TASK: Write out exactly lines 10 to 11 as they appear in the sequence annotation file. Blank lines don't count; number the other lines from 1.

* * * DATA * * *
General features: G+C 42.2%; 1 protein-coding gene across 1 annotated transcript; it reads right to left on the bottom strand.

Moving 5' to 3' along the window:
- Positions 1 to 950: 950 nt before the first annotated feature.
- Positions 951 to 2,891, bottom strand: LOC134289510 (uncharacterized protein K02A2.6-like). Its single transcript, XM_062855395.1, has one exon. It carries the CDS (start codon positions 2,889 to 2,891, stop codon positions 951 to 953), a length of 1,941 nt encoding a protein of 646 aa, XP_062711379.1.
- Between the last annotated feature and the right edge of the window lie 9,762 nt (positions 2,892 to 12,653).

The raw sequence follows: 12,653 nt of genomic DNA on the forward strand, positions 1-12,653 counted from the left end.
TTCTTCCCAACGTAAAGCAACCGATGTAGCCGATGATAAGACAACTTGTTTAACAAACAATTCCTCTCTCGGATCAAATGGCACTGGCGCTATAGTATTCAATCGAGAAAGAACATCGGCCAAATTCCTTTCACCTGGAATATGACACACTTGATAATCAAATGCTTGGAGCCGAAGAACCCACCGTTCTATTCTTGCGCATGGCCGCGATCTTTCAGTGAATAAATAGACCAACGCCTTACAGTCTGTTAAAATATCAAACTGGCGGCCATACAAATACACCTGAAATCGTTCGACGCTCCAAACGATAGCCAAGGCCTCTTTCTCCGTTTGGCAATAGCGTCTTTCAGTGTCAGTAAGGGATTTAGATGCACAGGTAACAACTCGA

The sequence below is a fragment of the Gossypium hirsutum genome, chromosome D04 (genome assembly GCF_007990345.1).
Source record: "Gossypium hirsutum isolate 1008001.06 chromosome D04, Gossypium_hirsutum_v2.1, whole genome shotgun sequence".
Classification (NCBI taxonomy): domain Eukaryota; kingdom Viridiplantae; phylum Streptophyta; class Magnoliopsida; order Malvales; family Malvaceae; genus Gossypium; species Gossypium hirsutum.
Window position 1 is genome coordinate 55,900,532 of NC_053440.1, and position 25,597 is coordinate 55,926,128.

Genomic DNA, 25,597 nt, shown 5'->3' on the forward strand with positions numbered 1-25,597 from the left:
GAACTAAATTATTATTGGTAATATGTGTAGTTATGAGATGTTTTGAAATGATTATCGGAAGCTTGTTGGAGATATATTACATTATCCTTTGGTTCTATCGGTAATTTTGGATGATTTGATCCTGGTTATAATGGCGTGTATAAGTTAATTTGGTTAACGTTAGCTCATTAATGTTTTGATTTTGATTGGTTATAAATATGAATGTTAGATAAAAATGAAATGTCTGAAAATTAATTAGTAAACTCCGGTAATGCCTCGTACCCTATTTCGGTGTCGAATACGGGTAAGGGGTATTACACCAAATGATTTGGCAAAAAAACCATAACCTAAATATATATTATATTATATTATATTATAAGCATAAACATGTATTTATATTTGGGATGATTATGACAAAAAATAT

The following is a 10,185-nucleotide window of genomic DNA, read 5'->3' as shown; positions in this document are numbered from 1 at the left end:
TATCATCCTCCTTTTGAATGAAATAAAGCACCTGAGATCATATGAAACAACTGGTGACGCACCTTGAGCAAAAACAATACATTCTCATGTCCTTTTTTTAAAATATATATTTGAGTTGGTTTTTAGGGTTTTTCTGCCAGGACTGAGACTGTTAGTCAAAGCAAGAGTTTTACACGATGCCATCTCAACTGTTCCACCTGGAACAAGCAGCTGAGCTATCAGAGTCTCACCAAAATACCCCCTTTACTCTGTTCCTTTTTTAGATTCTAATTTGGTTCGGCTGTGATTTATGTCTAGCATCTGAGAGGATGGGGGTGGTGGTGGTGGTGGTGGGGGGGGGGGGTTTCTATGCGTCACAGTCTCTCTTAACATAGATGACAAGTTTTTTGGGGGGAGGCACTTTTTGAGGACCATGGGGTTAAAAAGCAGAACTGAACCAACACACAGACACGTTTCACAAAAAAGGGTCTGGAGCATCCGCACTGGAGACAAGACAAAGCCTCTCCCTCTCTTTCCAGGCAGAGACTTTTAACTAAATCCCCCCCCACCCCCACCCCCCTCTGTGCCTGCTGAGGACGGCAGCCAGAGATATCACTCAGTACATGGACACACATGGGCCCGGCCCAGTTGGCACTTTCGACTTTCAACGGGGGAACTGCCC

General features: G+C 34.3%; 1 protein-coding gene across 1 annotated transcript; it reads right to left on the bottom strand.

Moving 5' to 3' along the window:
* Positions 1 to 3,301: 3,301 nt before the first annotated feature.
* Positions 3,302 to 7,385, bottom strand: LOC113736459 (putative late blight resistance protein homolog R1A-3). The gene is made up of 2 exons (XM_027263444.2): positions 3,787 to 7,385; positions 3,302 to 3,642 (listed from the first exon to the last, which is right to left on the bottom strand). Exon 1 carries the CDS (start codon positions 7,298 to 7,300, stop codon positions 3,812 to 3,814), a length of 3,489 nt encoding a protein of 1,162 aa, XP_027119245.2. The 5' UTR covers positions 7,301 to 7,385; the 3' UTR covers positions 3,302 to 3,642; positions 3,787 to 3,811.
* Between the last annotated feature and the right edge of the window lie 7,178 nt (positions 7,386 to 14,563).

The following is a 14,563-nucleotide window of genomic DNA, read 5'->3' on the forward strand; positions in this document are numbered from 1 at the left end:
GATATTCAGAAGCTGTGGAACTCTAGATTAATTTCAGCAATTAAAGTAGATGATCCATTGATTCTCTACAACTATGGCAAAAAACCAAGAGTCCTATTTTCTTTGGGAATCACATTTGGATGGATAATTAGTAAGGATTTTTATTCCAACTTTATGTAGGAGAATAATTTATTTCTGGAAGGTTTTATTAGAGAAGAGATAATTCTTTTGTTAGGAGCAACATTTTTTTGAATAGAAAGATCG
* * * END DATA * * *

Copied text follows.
Classification (NCBI taxonomy): domain Eukaryota; kingdom Viridiplantae; phylum Streptophyta; class Magnoliopsida; order Malvales; family Malvaceae; genus Gossypium; species Gossypium hirsutum.
Window position 1 is genome coordinate 55,900,532 of NC_053440.1, and position 25,597 is coordinate 55,926,128.